A new analysis says there are problems with Medicaid work requirements in states like Oklahoma that didn’t expand the program.
The Center on Budget and Policy Priorities’ Judy Solomon said the people who would be affected by work requirements face a lot of barriers to meeting them.
"Such as a lack of transportation, living in a rural part of the state, not having, you know, skills or training, and often having health conditions that may not rise to the level of a disability but interfere with work," Solomon said.
CBPP's Jessica Schubel said that will be tough for low-income, potentially single-parent families.
"Lack of child care assistance is a major concern for all parents that may be subject to these work requirement proposals. That’s because they have to figure out how to balance child care responsibilities with working 80 hours or more per month, every month," Schubel said.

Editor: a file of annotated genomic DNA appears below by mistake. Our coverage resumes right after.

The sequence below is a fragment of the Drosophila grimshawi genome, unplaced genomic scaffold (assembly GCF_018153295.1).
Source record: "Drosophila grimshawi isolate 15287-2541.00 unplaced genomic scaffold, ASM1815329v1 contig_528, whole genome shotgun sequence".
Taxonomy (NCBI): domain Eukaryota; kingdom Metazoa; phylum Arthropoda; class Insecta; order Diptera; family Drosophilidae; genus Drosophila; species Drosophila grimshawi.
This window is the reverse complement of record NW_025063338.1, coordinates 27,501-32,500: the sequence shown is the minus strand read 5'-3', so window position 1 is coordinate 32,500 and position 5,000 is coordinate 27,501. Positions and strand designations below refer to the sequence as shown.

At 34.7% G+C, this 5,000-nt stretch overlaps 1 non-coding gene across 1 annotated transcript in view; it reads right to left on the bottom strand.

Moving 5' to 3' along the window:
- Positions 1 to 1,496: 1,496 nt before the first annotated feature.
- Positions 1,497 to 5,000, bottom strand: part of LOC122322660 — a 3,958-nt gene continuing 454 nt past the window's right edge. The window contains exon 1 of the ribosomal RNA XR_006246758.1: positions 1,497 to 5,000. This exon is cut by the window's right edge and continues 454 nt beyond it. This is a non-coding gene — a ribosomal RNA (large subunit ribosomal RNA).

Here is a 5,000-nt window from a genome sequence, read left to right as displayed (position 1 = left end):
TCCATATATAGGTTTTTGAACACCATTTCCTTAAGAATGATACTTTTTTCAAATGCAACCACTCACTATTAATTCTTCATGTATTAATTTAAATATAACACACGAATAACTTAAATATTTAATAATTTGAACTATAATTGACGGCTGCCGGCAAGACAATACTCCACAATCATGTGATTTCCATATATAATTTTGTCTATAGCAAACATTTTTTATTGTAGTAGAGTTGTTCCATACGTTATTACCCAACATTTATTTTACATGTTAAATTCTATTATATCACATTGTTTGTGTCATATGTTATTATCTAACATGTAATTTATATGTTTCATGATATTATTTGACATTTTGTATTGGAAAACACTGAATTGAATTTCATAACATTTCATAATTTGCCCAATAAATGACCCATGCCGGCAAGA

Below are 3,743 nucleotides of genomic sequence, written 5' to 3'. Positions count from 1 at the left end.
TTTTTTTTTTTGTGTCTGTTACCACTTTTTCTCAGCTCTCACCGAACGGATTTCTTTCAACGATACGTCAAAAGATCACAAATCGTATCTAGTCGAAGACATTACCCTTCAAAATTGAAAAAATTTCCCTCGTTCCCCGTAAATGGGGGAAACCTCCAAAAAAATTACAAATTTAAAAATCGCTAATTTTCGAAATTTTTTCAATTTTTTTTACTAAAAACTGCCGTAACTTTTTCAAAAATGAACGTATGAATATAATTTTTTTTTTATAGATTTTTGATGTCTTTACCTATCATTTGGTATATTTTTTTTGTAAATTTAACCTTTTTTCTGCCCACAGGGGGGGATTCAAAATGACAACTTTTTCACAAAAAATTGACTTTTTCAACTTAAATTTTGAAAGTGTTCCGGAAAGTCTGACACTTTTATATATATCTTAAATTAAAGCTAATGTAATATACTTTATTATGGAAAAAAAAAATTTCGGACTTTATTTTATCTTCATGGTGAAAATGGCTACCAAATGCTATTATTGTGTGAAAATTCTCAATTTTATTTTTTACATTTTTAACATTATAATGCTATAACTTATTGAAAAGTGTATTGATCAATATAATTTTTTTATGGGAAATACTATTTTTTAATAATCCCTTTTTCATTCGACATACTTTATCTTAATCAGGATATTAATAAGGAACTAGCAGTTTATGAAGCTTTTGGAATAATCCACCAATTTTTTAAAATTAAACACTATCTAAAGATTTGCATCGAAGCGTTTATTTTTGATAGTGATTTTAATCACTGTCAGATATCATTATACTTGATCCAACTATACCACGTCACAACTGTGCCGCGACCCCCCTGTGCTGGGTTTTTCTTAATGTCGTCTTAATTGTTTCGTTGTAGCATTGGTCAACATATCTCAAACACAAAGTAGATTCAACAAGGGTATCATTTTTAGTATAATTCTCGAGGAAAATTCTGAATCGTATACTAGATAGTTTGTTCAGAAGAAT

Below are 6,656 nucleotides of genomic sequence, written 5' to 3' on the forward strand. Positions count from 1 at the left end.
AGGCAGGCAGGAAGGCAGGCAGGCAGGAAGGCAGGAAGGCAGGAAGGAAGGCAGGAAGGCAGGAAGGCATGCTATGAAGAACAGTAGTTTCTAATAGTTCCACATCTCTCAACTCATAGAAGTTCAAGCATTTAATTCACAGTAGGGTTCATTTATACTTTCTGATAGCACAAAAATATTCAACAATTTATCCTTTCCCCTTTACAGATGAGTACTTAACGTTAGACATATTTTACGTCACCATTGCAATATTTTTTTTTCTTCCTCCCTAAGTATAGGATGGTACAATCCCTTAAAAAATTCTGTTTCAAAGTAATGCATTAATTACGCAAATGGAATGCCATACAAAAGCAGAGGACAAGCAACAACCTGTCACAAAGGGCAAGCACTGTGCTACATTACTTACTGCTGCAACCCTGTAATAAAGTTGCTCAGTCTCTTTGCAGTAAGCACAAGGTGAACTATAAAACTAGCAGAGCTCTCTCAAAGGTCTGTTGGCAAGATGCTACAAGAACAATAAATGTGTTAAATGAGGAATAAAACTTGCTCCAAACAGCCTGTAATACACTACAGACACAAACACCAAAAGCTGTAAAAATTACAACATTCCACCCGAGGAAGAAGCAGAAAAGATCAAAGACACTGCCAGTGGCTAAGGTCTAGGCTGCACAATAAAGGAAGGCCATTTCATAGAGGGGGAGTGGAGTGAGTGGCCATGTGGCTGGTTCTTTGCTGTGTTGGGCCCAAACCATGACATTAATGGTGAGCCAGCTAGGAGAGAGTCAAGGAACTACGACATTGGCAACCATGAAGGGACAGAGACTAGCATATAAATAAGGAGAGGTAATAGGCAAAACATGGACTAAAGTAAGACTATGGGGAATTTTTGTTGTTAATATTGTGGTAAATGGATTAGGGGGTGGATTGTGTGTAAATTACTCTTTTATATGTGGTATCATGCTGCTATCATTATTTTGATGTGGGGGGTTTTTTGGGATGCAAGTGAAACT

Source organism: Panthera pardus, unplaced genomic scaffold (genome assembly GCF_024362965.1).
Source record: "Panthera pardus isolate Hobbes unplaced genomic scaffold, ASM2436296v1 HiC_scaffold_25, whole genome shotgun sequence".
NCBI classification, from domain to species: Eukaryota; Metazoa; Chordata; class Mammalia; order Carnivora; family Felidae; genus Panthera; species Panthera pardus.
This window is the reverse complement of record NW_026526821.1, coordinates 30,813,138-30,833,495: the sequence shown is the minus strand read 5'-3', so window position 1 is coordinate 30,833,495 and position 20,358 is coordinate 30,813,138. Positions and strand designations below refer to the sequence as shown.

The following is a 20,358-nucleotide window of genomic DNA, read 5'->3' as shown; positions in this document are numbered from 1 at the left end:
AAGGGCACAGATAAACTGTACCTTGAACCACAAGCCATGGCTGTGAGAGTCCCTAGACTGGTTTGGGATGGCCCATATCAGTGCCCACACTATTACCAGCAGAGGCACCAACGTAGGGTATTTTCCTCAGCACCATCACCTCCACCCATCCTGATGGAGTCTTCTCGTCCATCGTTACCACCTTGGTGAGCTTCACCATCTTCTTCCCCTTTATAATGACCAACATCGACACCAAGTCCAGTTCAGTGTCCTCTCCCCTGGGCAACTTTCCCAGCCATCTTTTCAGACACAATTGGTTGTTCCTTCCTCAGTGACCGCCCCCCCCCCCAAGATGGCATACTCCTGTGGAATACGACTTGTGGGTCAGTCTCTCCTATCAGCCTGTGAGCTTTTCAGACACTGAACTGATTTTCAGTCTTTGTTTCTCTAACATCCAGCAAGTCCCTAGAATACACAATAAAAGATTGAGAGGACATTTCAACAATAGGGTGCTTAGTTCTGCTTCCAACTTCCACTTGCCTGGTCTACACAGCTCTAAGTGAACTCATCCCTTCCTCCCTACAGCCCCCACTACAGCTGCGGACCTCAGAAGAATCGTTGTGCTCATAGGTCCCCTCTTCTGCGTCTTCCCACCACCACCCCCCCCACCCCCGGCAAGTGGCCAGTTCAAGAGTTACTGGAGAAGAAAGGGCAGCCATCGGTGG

While Oklahoma proposes 20 hours a week of work, volunteering or job training for 18- to 50-year-olds without dependents, around 8,000 parents and caretakers are the only people they could apply to.
Solomon said it’s unlikely Medicaid recipients can alternatively enroll in training programs to do any better than a minimum-wage job.
"There’s no additional funding for job training, transportation or child care, and no requirement that they be provided," Solomon said.
Solomon added many volunteer opportunities also require transportation or specific skills.
In addition, earning just 13 cents more than minimum wage would make someone working 20 hours a week ineligible for Medicaid in Oklahoma.